Areas of Focus
For more than 70 years, Georgia Tech has provided a leadership role in the evolution and growth of supply chain and logistics as a field. During this time the field has evolved from an initial focus on improving relatively simple, but very labor-intensive processes to the present day engineering and managing of extremely complex global networks. The Logistics Institute was created in 1992 by consolidating the wide range of logistics-related research and education efforts that have helped the School of Industrial and Systems Engineering at Georgia Tech establish its number one ranking among all universities. This consolidation immediately created the largest logistics research and education organization in the world. The need for a comprehensive research and education effort to address the exploding computer technology innovations that were impacting logistics was the primary motivation for the merger.
Both industrial engineering and operations research have their roots in logistics. Fredrick Taylor, who wrote The Principles of Scientific Management in 1911 and is considered the father of industrial engineering, focused his early research on how to improve manual loading processes. Operations Research began when scientists demonstrated the value of analytics in the study of military logistics problems in the 1940s as a result of the complex requirements of World War II. While Industrial Engineering and Operations Research have each tried to maintain separate identities, many of their biggest successes have occurred when used in an integrated framework to address supply chain and logistics issues. Increasingly this is referred to by industry as "Supply Chain Engineering."
Georgia Tech's focus on logistics can be traced back to the founding of the School of Industrial Engineering in 1945. Over the succeeding 60-plus years, Georgia Tech has always had a large group of faculty who were recognized as leaders in what was considered at that point in time to be the forefront of research and education in the field of logistics. However, this "forefront" has dramatically changed in both breadth and depth over this period.
In the 1940s and 1950s, the focus of logistics research was on how to use mechanization (e.g., pallets and pallet lifts) to improve the very labor intensive processes of material handling and how to take better advantage of space using racking and better warehouse design and layout. The "unit load" concept gained popularity and the use of pallets became widespread. In the mid 1950s, this concept was extended to transportation with the development of intermodal containers together with ships, trains, and trucks to handle these containers. This was a prerequisite for the supply chain globalization that was to come much later. Although the terms "warehousing" and "materials handling" were used to describe many of these efforts, this work could be viewed as fundamental applications of industrial engineering rather than as a discipline of it own.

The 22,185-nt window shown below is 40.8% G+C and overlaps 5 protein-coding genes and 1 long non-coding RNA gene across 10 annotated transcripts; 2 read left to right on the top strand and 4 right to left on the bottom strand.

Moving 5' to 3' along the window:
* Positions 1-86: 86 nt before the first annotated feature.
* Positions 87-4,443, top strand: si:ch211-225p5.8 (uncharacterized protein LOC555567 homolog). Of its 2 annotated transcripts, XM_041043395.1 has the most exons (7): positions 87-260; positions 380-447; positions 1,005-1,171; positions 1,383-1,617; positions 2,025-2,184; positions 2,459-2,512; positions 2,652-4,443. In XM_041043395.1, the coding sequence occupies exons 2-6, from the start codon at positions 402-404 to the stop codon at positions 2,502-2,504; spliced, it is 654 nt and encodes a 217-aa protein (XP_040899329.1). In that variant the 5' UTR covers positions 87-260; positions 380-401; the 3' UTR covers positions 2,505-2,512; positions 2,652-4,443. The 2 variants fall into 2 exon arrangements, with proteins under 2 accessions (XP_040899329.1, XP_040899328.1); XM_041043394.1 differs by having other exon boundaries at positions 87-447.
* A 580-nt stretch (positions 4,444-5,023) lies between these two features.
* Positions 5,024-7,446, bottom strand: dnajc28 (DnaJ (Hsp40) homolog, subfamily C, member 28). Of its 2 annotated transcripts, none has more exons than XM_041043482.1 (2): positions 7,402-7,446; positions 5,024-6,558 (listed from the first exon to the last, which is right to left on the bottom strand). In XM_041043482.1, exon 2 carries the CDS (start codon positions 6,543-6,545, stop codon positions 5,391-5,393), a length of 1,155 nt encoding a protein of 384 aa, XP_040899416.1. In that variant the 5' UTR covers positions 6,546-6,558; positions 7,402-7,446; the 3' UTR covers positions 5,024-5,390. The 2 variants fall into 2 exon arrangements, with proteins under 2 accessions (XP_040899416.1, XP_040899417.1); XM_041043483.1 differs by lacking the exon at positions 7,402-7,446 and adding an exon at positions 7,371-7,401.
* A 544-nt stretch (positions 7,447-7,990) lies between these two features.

By the 1960s, a clear trend had developed in shifting more time-dependent freight transportation to truck rather than rail. This led to the need for joint consideration of warehousing, material handling, and freight transportation, which emerged under the label of "Physical Distribution." The National Council of Physical Distribution Management was formed in 1963 to focus industry attention on this area and quickly became the predominant organization in the field. Academic research and education followed this trend to satisfy the growing industry recognition of the needs in this area. This area gained much wider recognition in both industry and academia due in large part to the fundamental paradigm change that occurred during the 1960s and 1970s with regard to computers. Prior to the 1960s, virtually all transactions and record keeping were done manually. The computerization of this data opened the door to a huge opportunity for innovations in logistics planning, from randomized storage in warehouses to optimization of inventory and truck routing. The technologies, particularly those from Operations Research, that researchers had to this point only been able to examine in theoretical models had now become much closer to reality. However, there were still many difficult research issues to resolve in the transition from theory to practice. In the late 1970s and early 1980s, this led to the creation at Georgia Tech of the Production and Distribution Research Center, the Material Handling Research Center, and the Computational Optimization Center. Each of these centers was focused on a different aspect of what this new computer technology made possible.